It's not a fair trade, and everyone knows it.

As you read this morning, an Annenberg survey of Internet users found that Americans did not feel that trading their privacy to advertisers for access to networked services was a fair trade, but they'd given up on trying to understand or protect their privacy online.

This finding runs contrary to the "revealed preferences" argument given by Internet marketers: no matter what people say about their privacy concerns, their actions reveal that they don't mind giving up their privacy online. The researchers suggest that because Internet users can't figure out how to prevent their data-loss, they have resigned themselves to the inevitable creation of dossiers on their lives, habits and preferences by anonymous aggregators and Internet giants as an unavoidable fact of life.

What's more, many Americans believe a set of incorrect "facts" about the regulation of advertising that they use to comfort themselves — for example, that supermarkets must obtain their permission before selling information about their shopping, or that online stores are allowed to offer different prices to different customers based on secret consultations with repositories of private, personal information on those shoppers.

In my view, much of this problem is the result of tools that, by default, give up private data to third parties. For more than a decade, it's been normal for browser makers to take extraordinary steps to block pop-up ads out of the box; no similar effort is made to block third-party cookies, evercookies, browser profiling, etc. Likewise, mobile OSes offer us take-it-or-leave-it permissions for our apps: we can choose to give an app access to our data, or we can choose not to install the app — but we can't choose to install the app and then block or spoof its attempts to pull that information from our devices. This carries over to Web apps that get permission from Twitter, Google, Facebook, etc.

The fight over pop-up ads is really instructive here. When pop-ups were the norm, publishers and advertisers insisted that the ad-supported Web would collapse unless browser-makers deliberately withheld the ability to block them from Internet users. When pop-up blocking by default became the norm, the use of pop-ups dwindled to nearly nothing — and what's more, advertisers stopped demanding that publishers deploy pop-ups. Why bother, when no one will see them?

I don't know if a privacy market is possible. It may be that people are just not capable of pricing the net-present value of a disclosure that will be used against them in the future.

But if privacy markets are possible, they'll only emerge when users are able to control the flows of data from their tools and devices. What we have today isn't a privacy marketplace, it's a privacy all-you-can-eat buffet. The "sellers" grab any and all private info they want from users, and the users' only remedy for this is to walk away, and even then, it's nearly impossible to figure out if you're still doing business (even if you never use Facebook and have no account with the service, every page with a Facebook Like button sends information about your habits to Facebook).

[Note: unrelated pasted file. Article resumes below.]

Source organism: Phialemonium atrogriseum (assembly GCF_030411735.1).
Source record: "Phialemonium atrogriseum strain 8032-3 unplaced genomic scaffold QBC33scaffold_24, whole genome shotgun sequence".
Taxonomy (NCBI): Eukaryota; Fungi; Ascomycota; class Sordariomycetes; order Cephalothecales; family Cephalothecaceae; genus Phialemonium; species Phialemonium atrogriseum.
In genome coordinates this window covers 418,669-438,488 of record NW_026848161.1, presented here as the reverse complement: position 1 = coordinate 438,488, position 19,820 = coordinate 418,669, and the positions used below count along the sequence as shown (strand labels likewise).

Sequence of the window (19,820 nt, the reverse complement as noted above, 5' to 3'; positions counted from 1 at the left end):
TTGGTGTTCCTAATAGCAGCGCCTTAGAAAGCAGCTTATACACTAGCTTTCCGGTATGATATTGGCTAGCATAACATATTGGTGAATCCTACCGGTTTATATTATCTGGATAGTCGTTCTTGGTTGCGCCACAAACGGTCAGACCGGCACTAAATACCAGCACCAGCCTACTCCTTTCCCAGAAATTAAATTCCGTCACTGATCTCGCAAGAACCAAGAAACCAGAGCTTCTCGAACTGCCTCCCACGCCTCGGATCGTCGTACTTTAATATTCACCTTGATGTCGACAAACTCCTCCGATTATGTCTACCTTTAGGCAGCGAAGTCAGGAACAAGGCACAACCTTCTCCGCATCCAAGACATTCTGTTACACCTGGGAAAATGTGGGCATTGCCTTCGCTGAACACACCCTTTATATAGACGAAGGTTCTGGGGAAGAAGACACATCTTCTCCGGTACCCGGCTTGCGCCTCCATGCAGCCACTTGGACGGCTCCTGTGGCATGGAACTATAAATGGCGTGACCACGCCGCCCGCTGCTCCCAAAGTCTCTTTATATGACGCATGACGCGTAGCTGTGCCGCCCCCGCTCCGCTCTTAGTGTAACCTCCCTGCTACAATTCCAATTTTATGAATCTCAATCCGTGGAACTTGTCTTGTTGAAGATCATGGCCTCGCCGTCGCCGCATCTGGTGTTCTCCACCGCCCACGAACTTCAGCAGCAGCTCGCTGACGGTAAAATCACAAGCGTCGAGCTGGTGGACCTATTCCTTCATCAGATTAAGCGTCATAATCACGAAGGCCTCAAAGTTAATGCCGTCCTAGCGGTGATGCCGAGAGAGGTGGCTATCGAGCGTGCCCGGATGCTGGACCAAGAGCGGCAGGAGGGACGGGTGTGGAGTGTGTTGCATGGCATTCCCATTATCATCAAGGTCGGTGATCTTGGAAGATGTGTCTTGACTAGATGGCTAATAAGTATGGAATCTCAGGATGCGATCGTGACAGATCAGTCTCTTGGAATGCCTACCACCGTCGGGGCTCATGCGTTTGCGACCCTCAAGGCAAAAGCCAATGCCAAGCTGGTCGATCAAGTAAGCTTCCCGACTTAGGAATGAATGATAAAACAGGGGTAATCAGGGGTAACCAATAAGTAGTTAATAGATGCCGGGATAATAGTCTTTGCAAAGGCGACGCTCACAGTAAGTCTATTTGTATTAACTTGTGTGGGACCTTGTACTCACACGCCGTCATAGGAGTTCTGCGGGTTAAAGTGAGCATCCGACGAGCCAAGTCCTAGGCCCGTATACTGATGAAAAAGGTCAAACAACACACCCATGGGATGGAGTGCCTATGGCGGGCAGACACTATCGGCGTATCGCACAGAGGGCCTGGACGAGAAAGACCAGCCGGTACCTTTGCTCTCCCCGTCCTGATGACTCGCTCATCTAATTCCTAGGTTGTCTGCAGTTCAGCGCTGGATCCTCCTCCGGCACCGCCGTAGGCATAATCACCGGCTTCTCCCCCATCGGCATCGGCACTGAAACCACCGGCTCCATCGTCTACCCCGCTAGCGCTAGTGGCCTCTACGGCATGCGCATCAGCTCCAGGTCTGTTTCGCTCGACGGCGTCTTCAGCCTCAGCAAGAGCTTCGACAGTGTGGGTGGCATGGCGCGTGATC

The good news is that there is evidence for a different kind of privacy marketplace: one in which toolmakers offer access to existing services in ways that obfuscate, chaff and spoof those services. There are legal impediments to this — the Computer Fraud and Abuse Act and section 1201 of the DMCA, for starters — but when the majority of Americans want a product that no one is willing to sell to them, your entrepreneurial instincts should be very excited indeed.

Marketers enthuse over the idea that people's acceptance of the general idea of tradeoffs justifies
marketers' collection of enough data
points about consumers to lead
to the kind of personalization
Yahoo calls "the pathway to
advertising nirvana."
Privacy advocates and
researchers, by contrast,
have challenged the assertion that people make rational calculations when they "opt-in" to privacy-atrophying services. These groups argue that decisions
about information disclosure are not as prone to
contradictions between their expressed attitudes and their actions as
the privacy paradox would suggest.
Instead they have argued that individuals want to manage their data
but lack the necessary knowledge to
make informed decisions about the consequences
of entering into interactions with marketers.

Someone observing the behaviors of consumers might
believe people are indulging in tradeoffs when
they are actually resigned to giving up data. There
need not be any differences between how individuals
who are resigned and those who believe in tradeoffs act
in marketing situations. Our goal in conducting
this survey was to look behind the
activities to examine people's beliefs about what they are doing and
why. How broadly does a sense of
resignation exist among Americans?
How broadly does a belief in
the appropriateness of tradeoffs
exist among Americans? How does people's knowledge about everyday
data gathering activities of marketers and the laws that
govern them relate to their sense of resignation or
belief in tradeoffs? And how do knowledge and resignation relate to people's decisions in a realistic
supermarket scenario that offers discount coupons for data?

The Tradeoff Fallacy [PDF] [Joseph Turow, Michael Hennessy & Nora Draper/UPenn]

(via /.)

(Image: Anti Facebook Stickers, Ello
Mike Mozart, CC-BY